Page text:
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Using short-range radio to locate out-of-sight sockets on equipment

IP.com Disclosure Number: IPCOM000200327D
Publication Date: 2010-Oct-06
Document File: 2 page(s) / 49K

Publishing Venue

The IP.com Prior Art Database

Abstract

Disclosed is a method for locating out-of-sight sockets on electronic or other equipment using short-range radio systems. The signal strength of the radio signal is used to determine the distance of the plug from the socket and feedback is provided to the user to help them find the socket. Examples are given of implementations based around Near-Field Communication (NFC) and Radio-Frequency ID (RFID) tags. Examples of user-feedback using audio, visual and haptic mechanisms are provided.

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Using short-range radio to locate out-of-sight sockets on equipment

Electronic equipment such as amplifiers, telephony equipment and rack-mounted hardware often have large numbers of sockets in inaccessible locations (e.g. at the rear of the device).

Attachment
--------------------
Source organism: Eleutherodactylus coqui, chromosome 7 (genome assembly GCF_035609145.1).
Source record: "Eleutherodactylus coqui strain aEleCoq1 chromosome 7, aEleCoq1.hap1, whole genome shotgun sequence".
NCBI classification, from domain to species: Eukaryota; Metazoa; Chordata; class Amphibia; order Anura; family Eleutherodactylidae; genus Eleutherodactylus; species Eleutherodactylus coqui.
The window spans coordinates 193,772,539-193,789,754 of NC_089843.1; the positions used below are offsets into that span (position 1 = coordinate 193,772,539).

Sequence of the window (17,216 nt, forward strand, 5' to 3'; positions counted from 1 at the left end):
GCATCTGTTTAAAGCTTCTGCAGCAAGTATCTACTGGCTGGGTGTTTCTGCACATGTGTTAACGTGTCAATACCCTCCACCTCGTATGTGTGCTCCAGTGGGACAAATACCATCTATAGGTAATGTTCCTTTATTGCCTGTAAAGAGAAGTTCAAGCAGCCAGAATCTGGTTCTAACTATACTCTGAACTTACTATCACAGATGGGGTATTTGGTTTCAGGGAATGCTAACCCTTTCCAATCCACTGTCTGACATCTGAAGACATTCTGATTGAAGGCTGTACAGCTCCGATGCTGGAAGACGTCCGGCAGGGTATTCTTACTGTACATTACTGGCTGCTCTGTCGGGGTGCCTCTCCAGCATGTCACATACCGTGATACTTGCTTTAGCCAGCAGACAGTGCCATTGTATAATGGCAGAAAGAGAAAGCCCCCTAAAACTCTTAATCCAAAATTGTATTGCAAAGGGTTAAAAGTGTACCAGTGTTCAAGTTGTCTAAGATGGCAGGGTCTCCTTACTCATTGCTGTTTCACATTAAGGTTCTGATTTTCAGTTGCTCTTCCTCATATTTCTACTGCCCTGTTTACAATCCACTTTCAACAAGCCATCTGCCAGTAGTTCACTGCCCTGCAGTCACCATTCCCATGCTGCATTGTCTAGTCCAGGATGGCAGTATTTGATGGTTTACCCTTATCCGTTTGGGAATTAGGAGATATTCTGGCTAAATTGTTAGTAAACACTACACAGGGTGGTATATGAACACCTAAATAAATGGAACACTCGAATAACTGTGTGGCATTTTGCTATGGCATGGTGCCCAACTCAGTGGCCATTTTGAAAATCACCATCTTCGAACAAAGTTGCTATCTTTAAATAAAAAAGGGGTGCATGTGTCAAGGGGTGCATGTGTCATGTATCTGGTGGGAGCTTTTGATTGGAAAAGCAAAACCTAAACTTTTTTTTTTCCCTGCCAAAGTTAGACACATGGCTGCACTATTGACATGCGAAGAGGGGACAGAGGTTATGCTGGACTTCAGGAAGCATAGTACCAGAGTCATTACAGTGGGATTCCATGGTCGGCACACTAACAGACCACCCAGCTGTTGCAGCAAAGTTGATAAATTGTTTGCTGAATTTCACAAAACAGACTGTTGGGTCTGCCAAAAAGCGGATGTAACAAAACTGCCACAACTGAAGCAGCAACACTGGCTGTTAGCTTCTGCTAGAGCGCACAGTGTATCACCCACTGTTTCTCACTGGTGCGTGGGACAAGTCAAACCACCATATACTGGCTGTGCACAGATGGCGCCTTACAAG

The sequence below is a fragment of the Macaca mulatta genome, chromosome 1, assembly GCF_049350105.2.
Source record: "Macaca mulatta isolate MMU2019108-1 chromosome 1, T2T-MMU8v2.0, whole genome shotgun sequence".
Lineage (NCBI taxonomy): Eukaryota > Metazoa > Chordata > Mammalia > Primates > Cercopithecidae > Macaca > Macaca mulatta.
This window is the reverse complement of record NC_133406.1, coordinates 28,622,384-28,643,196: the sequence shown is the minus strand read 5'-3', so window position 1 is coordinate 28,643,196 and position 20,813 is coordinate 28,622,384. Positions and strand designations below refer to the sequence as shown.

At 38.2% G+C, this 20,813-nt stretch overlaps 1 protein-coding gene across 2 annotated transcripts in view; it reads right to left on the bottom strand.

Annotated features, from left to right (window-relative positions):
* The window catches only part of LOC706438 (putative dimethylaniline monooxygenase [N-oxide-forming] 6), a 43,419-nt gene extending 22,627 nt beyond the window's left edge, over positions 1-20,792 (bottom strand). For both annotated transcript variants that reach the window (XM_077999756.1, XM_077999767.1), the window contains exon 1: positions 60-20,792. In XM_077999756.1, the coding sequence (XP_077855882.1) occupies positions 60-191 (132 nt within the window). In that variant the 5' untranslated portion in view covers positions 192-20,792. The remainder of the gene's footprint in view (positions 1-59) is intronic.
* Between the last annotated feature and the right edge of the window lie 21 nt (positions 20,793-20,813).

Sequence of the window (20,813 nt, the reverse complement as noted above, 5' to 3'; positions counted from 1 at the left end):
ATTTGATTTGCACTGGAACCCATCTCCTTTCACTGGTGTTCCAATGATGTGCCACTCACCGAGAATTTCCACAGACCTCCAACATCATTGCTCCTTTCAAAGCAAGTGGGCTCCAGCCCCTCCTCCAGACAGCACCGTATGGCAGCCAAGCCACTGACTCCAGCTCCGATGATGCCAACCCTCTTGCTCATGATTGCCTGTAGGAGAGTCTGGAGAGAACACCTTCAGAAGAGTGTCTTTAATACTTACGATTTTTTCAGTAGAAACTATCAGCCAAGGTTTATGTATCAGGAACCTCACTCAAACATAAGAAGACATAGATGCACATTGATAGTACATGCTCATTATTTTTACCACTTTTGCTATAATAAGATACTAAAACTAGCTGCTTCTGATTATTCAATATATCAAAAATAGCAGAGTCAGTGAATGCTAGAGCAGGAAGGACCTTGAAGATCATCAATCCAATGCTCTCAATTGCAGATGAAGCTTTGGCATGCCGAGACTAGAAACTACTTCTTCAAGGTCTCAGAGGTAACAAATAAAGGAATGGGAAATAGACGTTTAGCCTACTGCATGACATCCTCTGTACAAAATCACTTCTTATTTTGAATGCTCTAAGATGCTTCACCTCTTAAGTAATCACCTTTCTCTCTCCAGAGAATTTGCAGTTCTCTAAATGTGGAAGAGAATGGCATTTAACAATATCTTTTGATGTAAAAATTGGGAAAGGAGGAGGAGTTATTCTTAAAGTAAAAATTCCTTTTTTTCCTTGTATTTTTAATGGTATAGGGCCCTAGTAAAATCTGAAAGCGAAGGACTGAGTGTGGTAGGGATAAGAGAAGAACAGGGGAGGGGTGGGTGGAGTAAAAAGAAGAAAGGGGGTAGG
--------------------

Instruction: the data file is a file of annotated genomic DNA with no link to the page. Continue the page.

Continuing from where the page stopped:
Users of such devices find it hard to connect cables to the appropriate sockets. There are two separate, but related, issues with connecting the cables:

Locating the correct socket on the equipment. There may be several identical

1.

socket types on the same equipment (e.g. a television may have multiple SCART sockets)

Orientating the plug correctly to fit the socket

2.

    The existing solution to getting the orientation right is having asymmetric plugs that only fit one way. However, brute force will usually allow an asymmetric plug to fit the socket, to some degree, often damaging the connections.

    The only solutions for issue 1 are either to find the plug by feel or to move the equipment.

    The core idea is to use radio signal strength to determine the proximity of the plug to the socket, and provide feedback to the user to guide them to the socket.

    Using multiple RFID or NFC elements allows the orientation of the plug to be determined.

  For the proximity detection, the following components are required:
One or more Near-Field Communications (NFC) transmitters located on, or near,

1.

the device with the sockets


Passive or active receiver on or near the plug to be connected

2.

A mechanism for providing feedback to the user

3.

  NFC is appropriate because of its short range and spatial resolution: Near-Field Communications:
http://en.wikipedia.org/wiki/Near

                         Communication (range ~ 20cm) http://www.wsdmag.com/Articles/ArticleID/11888/11888.html "the signal strength [of NFC] drops off at a rate of about 1/d6, where d is the distance or range. " (The sharp roll-off of NFC signal strength provides a high degree of spatial r...